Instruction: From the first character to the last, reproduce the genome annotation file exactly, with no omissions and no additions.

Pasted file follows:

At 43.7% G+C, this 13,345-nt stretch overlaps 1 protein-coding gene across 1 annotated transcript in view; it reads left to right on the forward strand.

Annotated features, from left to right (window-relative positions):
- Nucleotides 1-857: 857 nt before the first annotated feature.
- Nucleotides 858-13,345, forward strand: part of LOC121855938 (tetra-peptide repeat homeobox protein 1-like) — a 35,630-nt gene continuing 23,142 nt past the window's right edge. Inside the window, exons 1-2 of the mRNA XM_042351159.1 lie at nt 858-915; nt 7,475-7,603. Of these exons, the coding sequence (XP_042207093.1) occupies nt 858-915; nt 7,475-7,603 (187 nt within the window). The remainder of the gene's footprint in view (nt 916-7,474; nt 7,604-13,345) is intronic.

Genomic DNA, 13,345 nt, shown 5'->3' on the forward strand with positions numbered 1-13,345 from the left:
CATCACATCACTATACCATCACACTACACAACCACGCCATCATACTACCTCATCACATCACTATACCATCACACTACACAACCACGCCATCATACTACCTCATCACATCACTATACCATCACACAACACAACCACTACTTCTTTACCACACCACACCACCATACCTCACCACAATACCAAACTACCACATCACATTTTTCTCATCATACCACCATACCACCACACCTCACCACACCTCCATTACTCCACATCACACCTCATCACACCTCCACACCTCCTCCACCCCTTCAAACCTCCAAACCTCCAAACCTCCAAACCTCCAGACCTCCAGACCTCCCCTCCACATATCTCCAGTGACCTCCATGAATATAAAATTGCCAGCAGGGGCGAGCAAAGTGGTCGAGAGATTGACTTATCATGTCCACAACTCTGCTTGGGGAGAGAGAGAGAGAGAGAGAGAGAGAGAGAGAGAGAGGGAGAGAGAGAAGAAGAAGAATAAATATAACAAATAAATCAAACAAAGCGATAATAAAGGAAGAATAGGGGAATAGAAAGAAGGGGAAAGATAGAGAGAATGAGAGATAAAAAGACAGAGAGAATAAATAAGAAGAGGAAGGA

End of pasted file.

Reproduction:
At 43.7% G+C, this 13,345-nt stretch overlaps 1 protein-coding gene across 1 annotated transcript in view; it reads left to right on the forward strand.

Annotated features, from left to right (window-relative positions):
- Nucleotides 1-857: 857 nt before the first annotated feature.
- Nucleotides 858-13,345, forward strand: part of LOC121855938 (tetra-peptide repeat homeobox protein 1-like) — a 35,630-nt gene continuing 23,142 nt past the window's right edge. Inside the window, exons 1-2 of the mRNA XM_042351159.1 lie at nt 858-915; nt 7,475-7,603. Of these exons, the coding sequence (XP_042207093.1) occupies nt 858-915; nt 7,475-7,603 (187 nt within the window). The remainder of the gene's footprint in view (nt 916-7,474; nt 7,604-13,345) is intronic.

Genomic DNA, 13,345 nt, shown 5'->3' on the forward strand with positions numbered 1-13,345 from the left:
CATCACATCACTATACCATCACACTACACAACCACGCCATCATACTACCTCATCACATCACTATACCATCACACTACACAACCACGCCATCATACTACCTCATCACATCACTATACCATCACACAACACAACCACTACTTCTTTACCACACCACACCACCATACCTCACCACAATACCAAACTACCACATCACATTTTTCTCATCATACCACCATACCACCACACCTCACCACACCTCCATTACTCCACATCACACCTCATCACACCTCCACACCTCCTCCACCCCTTCAAACCTCCAAACCTCCAAACCTCCAAACCTCCAGACCTCCAGACCTCCCCTCCACATATCTCCAGTGACCTCCATGAATATAAAATTGCCAGCAGGGGCGAGCAAAGTGGTCGAGAGATTGACTTATCATGTCCACAACTCTGCTTGGGGAGAGAGAGAGAGAGAGAGAGAGAGAGAGAGAGAGAGGGAGAGAGAGAAGAAGAAGAATAAATATAACAAATAAATCAAACAAAGCGATAATAAAGGAAGAATAGGGGAATAGAAAGAAGGGGAAAGATAGAGAGAATGAGAGATAAAAAGACAGAGAGAATAAATAAGAAGAGGAAGGA